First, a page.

“Hello….”

 




The Letter-Part 5

Fate is nothing but the deeds committed in a prior state of existence. 

Ralph Waldo Emerson

…”This is Susan. I will be away from the office for an indeterminate time. Please leave your number and I will call you as soon as I return.”

David lowered the phone and looked at the receiver, “Shit!” He mumbled, sitting down heavily. It was anticlimactic in the extreme. He didn’t put the receiver back on the cradle but, instead, sat there looking numbly at it in his lap. Away for the office? She had to have been there! For just a second he felt sorrow with a modicum of relief. What had he told himself, “At least I will have tried, right?” Yeah! will shit, I didn’t expect to fail! And dismally at that.

For a number of seconds he looked to his past in silence asking himself why he had even dared to hope. Hope what? That she would run into his arms? That’s not the way life works; at least, not his. He caught glimpses of memories. Memories of Susan, his beating at the hands of Geoff, his childhood, his introversion, and his grandma. Lord knew he had loved Susan. And now he started feeling detachment. Detachment from his life as it was and, in doing so, started to realize just how alone he was at this point. Devastation, like a dark, black cloud was attempting to take hold of him. Just for a moment he felt the icy grip of depression, loss, and, what was this: self-pity? . But it was when he started to tear up that he shook himself out of his funk. Standing up he walked outside through the back porch to walk around the house. Looking at the paint job he saw a couple of spots he had painted a bit thinly. John either hadn’t noticed or had said nothing. Oh well, he wasn’t in the mood to touch them up anyway. Not now. Not with what had just happened.

The next morning David awoke with the letter still on his mind. More, he became contemplative about himself and how he came to be here; in this moment of time. He had gone outside to look again at the house trying as best he could to consider his reasons for just about everything he was at this point of his life. The letter had sparked this train of thought and a dream he had last night was of Susan as she stood watching Geoff assail him. He recalled now the look on her face of shock and horror as Geoff had beaten David to the ground.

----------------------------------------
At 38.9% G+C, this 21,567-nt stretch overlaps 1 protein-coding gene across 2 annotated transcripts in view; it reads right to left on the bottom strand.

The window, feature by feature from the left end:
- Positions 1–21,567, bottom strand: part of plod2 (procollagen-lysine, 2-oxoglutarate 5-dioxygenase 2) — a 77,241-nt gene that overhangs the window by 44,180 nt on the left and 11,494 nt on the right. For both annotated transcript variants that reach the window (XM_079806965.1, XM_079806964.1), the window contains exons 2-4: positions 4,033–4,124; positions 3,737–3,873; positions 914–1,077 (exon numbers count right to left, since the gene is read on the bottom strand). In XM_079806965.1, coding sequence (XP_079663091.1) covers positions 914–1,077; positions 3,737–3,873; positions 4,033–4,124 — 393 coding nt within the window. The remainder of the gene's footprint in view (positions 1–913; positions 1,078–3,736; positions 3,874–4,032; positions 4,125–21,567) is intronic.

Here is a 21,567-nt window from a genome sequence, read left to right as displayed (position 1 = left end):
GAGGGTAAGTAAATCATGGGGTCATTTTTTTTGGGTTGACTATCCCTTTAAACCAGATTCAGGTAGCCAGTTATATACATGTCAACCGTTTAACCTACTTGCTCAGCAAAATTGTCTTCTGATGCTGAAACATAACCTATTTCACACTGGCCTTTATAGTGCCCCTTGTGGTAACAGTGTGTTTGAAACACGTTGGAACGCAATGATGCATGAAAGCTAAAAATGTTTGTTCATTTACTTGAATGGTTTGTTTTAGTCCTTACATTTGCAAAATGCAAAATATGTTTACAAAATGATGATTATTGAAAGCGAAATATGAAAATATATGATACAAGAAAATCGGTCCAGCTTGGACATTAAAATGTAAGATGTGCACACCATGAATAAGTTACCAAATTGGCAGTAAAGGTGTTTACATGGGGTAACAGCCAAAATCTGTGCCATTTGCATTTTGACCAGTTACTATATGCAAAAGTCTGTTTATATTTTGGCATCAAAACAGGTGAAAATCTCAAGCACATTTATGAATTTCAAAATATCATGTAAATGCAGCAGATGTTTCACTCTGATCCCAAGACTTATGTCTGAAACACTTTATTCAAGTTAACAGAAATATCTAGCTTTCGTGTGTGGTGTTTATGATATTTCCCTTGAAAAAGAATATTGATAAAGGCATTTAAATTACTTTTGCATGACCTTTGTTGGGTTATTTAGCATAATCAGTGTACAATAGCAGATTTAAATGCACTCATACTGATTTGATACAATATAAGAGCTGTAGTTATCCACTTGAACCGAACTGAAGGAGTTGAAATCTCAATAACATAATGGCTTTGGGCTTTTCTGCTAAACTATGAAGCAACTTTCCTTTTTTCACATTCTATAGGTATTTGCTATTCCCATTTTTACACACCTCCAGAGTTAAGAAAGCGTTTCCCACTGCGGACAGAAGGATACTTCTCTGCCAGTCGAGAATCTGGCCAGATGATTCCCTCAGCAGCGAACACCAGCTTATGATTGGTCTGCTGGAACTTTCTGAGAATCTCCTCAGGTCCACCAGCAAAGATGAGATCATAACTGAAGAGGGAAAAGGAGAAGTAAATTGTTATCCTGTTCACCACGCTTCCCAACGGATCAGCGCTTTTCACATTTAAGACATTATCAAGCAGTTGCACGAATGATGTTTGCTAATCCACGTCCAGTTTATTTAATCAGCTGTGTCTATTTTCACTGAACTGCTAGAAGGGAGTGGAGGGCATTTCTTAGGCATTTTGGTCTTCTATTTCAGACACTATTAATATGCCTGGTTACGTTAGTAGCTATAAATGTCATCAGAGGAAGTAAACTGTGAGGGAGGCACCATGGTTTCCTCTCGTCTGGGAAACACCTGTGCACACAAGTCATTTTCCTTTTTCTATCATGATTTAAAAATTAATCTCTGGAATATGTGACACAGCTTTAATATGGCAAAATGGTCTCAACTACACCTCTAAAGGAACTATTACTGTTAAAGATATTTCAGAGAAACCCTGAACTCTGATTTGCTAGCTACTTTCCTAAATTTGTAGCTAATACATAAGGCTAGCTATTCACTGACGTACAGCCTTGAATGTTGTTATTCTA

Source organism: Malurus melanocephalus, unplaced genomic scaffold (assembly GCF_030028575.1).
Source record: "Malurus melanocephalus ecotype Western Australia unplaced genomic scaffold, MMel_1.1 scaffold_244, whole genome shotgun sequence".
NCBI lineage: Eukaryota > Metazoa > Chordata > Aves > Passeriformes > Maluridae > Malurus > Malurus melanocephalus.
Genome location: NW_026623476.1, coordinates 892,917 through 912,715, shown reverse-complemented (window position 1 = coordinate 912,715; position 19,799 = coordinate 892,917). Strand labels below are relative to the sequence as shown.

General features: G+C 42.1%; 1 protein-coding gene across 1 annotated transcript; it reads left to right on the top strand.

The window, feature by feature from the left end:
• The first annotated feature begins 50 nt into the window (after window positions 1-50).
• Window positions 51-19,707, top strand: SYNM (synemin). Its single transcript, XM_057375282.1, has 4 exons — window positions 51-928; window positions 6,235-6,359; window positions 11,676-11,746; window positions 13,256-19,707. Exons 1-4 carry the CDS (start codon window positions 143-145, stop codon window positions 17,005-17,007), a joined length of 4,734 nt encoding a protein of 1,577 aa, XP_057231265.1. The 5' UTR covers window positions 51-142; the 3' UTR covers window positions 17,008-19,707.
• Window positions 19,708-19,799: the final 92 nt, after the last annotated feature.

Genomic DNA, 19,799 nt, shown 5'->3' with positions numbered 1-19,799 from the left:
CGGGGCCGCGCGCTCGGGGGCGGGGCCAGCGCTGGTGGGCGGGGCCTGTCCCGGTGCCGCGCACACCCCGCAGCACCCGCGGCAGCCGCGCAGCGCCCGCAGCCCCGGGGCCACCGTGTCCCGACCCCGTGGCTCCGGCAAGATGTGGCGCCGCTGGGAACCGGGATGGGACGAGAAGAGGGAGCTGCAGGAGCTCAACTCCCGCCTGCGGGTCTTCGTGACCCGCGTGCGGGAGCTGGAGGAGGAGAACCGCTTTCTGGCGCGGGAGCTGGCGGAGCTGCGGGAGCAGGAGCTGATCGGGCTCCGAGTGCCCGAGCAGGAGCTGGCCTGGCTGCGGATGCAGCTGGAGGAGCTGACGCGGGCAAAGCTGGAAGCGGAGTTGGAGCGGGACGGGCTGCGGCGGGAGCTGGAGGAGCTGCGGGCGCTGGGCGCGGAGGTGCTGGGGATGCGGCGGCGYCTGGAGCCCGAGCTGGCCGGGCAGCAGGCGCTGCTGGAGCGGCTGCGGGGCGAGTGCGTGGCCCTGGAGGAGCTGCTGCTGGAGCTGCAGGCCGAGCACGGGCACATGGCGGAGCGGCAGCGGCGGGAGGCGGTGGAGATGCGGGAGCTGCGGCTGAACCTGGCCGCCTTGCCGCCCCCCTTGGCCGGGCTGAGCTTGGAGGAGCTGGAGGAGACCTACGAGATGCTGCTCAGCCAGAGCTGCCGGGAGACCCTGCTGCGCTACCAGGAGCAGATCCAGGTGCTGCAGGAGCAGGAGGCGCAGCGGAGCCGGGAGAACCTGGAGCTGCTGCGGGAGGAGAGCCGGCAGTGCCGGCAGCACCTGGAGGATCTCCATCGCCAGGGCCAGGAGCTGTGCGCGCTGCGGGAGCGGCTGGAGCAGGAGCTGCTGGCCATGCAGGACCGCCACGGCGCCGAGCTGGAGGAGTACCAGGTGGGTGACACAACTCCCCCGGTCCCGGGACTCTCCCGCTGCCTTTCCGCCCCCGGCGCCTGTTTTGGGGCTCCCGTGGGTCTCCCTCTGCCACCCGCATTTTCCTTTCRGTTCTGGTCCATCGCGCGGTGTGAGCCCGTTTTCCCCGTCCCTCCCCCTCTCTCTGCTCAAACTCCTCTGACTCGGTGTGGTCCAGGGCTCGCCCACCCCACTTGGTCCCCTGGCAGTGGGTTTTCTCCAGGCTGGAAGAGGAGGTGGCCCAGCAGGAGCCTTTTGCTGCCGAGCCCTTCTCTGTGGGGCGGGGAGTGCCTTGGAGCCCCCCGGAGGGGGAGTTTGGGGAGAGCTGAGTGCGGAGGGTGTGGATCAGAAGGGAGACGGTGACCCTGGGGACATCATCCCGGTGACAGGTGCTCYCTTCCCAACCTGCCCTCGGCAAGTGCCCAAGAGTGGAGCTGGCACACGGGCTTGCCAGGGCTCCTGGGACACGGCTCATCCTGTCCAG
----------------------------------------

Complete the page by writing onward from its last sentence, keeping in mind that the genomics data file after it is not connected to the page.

While he stood in contemplation, looking at the house, it dawned on him that he hadn’t even thought to leave a message on Susan’s machine. A simple message like: Hi, this is David. I got your letter. But what would he say after that. I am crushed? I love you? Where the hell are you?

In truth, David thought, his relationships with women had been sketchy at best.He’d had a few lady friends whom he had gone out with. Dinner and a movie but no more. His shyness was debilitating. He supposed that was due to being picked on most of his young life. His confidence hadn’t matured as he grew. He still thought of himself as being to inferior for a woman. Hell, he reasoned, I’ve never even had sex. A rarity in this world but David had always considered a woman’s body as sacred in some fashion. Whether or not anyone would agree with his assessment of a woman and her reproductive system as being very special was not the point. To him it was and for that reason he was loathe to contemplate using a woman just for a thrill. Archaic he thought, archaic but so what. He felt that way and wanted desperately to love but that way of thinking had built a wall over which he could not climb. Still, there was Susan and she had been the only one to which he would have loved to express his feelings. The very thought of that expression was daunting to him. No, he was better off letting time take its course. Somehow, some way, he thought he would meet a lady to hold dear and, perhaps, raise children with.

Maybe, he thought, he should have talked to his grandma about all this. Instead of balling it up inside he might have been able to talk through it. The thought brought another sense of the finality of her passing to him and he realized that this wasn’t going to be a great day. He had handled the death perhaps to matter-of-factly at first. Maybe the whole finality was catching up to him. He felt sick inside. My God it was lonely! Quiet. Even the chirping birds sounded dull.

“David?”